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If you have back pain or sciatica due to a herniated disc, there are different treatments to try in order to get relief. Your doctor may recommend physical therapy and exercise. Chiropractic care may be initiated, or steroid injections may be used to manage the inflammation that occurs with a herniated disc.

If your pain is persistent and unremitting after conservative treatment, you may need to consult with a neurosurgeon to consider surgery for your herniated disc. The goal of surgery is to remove disc material that may be pinching on your spinal nerves. This helps to relieve your pain and improve your mobility.

When considering surgery, you should know that there are different surgical approaches. Some doctors use a traditional approach that involves a large incision and an open surgical field. This requires that you surgeon dissect your lumbar muscles away from your bone to visualize your disc and to remove the herniation that is pinching on your nerves.

Minimally Invasive Surgery for Herniated Disc

Some neurosurgeons utilize a specialized approach to surgery for a herniated disc called minimally invasive spine surgery. During this procedure, a small incision is made and specialized instruments are used to visualize and cut away your herniated disc.

Your lumbar muscles remain intact during minimally invasive spine surgery, and only small portals are made in the tissue to introduce the surgical instruments. The benefit of minimally invasive spine surgery is that it may lessen your herniated disc surgery recovery time.

Since a small incision is made, many patients report less pain and greater mobility after the surgery. Your back muscles remain largely intact during the procedure, meaning that you can quickly return to your previous activity without the need for extensive rehabilitation.

Since minimally invasive spine surgery for herniated disc requires a small incision, there is also less blood loss and less risk of infection during the procedure. These expected benefits mean that you can quickly get back to your lifestyle after surgery.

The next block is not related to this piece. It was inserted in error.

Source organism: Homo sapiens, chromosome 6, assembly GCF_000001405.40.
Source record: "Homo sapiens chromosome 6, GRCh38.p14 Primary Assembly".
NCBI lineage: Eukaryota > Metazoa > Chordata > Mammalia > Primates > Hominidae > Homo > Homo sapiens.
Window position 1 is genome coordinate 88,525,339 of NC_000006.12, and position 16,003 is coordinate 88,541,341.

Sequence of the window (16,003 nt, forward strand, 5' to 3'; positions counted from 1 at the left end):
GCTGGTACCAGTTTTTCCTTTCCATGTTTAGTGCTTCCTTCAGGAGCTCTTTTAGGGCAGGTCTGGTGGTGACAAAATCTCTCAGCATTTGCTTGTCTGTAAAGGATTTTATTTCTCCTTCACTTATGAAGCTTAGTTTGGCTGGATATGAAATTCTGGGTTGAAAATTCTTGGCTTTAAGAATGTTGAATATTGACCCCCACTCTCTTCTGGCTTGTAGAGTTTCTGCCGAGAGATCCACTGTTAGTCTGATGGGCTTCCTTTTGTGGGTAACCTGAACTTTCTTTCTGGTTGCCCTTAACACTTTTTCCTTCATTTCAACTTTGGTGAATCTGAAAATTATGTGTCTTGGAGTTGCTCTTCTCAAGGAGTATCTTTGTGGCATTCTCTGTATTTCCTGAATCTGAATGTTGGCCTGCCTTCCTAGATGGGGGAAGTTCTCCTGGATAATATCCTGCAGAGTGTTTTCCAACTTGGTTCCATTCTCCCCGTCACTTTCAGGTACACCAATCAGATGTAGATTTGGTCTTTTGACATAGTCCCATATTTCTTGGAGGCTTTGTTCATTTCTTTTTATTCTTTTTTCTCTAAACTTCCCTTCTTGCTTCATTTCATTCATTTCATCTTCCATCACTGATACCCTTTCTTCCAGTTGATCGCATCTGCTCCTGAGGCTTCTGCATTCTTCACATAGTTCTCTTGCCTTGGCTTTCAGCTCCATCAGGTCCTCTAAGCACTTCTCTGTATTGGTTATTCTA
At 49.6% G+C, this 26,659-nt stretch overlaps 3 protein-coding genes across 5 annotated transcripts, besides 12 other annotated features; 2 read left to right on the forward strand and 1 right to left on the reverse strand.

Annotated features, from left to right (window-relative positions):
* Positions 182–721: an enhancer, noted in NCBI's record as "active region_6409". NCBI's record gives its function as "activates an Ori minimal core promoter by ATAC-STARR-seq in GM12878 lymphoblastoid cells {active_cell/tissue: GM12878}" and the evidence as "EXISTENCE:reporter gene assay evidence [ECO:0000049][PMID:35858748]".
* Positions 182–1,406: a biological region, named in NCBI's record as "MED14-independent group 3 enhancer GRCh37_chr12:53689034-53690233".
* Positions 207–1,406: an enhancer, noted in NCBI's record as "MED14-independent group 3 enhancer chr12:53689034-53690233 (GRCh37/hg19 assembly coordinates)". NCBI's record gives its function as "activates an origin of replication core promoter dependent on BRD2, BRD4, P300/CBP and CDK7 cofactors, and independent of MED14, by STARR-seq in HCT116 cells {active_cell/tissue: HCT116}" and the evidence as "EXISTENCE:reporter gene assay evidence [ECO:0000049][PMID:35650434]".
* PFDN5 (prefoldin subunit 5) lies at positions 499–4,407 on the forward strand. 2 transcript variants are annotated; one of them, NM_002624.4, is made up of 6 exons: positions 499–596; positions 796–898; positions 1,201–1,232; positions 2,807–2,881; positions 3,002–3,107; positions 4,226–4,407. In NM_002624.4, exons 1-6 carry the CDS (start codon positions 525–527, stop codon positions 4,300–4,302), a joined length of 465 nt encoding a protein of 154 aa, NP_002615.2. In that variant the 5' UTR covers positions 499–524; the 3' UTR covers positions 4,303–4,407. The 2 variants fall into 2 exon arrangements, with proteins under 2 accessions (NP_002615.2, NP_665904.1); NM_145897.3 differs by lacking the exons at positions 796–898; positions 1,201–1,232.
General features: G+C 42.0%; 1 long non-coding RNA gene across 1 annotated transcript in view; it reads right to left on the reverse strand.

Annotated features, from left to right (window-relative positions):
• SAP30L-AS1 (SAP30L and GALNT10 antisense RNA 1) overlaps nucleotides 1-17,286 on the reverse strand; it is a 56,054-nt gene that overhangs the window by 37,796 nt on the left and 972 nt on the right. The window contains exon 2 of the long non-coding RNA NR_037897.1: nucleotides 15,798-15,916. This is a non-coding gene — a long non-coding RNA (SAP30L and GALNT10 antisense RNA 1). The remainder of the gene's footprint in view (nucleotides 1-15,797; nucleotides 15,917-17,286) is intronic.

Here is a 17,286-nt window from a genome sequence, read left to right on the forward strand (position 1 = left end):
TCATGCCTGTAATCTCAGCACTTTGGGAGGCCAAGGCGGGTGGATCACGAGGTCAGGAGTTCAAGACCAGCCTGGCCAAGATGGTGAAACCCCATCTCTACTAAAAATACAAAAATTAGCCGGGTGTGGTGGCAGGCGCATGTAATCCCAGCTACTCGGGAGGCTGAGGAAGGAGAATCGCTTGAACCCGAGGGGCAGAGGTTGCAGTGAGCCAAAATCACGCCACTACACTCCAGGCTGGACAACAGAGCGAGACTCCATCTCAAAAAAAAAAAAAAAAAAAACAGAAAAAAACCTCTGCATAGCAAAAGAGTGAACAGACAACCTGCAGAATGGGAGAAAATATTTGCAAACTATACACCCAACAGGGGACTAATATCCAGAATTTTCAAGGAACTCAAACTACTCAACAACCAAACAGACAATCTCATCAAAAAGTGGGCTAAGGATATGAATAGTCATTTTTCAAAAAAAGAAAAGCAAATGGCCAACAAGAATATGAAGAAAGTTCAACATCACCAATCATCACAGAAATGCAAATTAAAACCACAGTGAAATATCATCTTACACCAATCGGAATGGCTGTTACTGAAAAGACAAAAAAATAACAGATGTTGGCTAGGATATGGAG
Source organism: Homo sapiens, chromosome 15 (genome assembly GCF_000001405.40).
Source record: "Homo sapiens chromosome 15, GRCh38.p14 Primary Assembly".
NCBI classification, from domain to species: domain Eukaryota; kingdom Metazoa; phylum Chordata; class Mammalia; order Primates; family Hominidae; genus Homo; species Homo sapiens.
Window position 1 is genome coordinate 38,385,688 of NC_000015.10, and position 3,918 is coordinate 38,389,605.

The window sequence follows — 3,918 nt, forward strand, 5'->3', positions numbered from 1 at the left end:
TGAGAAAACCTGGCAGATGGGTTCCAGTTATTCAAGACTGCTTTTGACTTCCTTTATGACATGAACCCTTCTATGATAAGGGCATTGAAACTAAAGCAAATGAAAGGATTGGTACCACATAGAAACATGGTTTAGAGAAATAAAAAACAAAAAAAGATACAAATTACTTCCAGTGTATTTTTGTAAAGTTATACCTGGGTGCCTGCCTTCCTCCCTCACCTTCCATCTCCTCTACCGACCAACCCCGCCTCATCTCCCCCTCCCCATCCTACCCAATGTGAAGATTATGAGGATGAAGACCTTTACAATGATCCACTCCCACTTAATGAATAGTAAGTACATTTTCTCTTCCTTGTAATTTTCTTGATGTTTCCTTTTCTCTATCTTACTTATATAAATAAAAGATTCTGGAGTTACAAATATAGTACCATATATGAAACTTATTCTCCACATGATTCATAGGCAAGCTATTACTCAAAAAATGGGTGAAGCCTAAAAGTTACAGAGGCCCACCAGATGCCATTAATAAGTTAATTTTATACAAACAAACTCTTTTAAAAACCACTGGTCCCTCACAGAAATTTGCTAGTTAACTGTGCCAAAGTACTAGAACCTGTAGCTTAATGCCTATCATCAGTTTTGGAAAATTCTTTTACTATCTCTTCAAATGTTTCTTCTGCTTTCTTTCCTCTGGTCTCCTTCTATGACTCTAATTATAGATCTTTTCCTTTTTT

So what is the herniated disc surgery recovery time? What can you expect from surgery and from the recovery period? Learning all you can about your surgery and the expected herniated disc recovery time can help you be prepared for your procedure and for your to return to your active lifestyle.

Herniated Disc Surgery Recovery Time

When considering surgery for your herniated disc, be sure to work closely with your neurosurgeon so you understand the procedure and approach used and know what is expected of you. Your doctor should be able to explain the details of your surgery and answer your questions about the procedure.

Pre-operative Preparation

Many doctors have their surgical patients attend a pre-operative education session. During this session, you will learn about your surgery and how to prepare for it. Topics discussed may include:

  • Typical herniated disc surgery recovery time
  • Different healthcare professionals at the hospital
  • The type of diagnostic and surgical equipment used during surgery
  • How your post-operative pain will be managed
  • A live or virtual tour of the hospital or surgical center

Be sure to ask questions during this session if you have any, and let your doctor or nurse know if you feel like you need more information about your surgery.

Surgery Day

On your surgery day, you will report to the surgical center or hospital at an assigned time. Your doctor should give you pre-op instructions to follow. Be sure you follow these instructions carefully; eating or drinking before your surgery will be prohibited.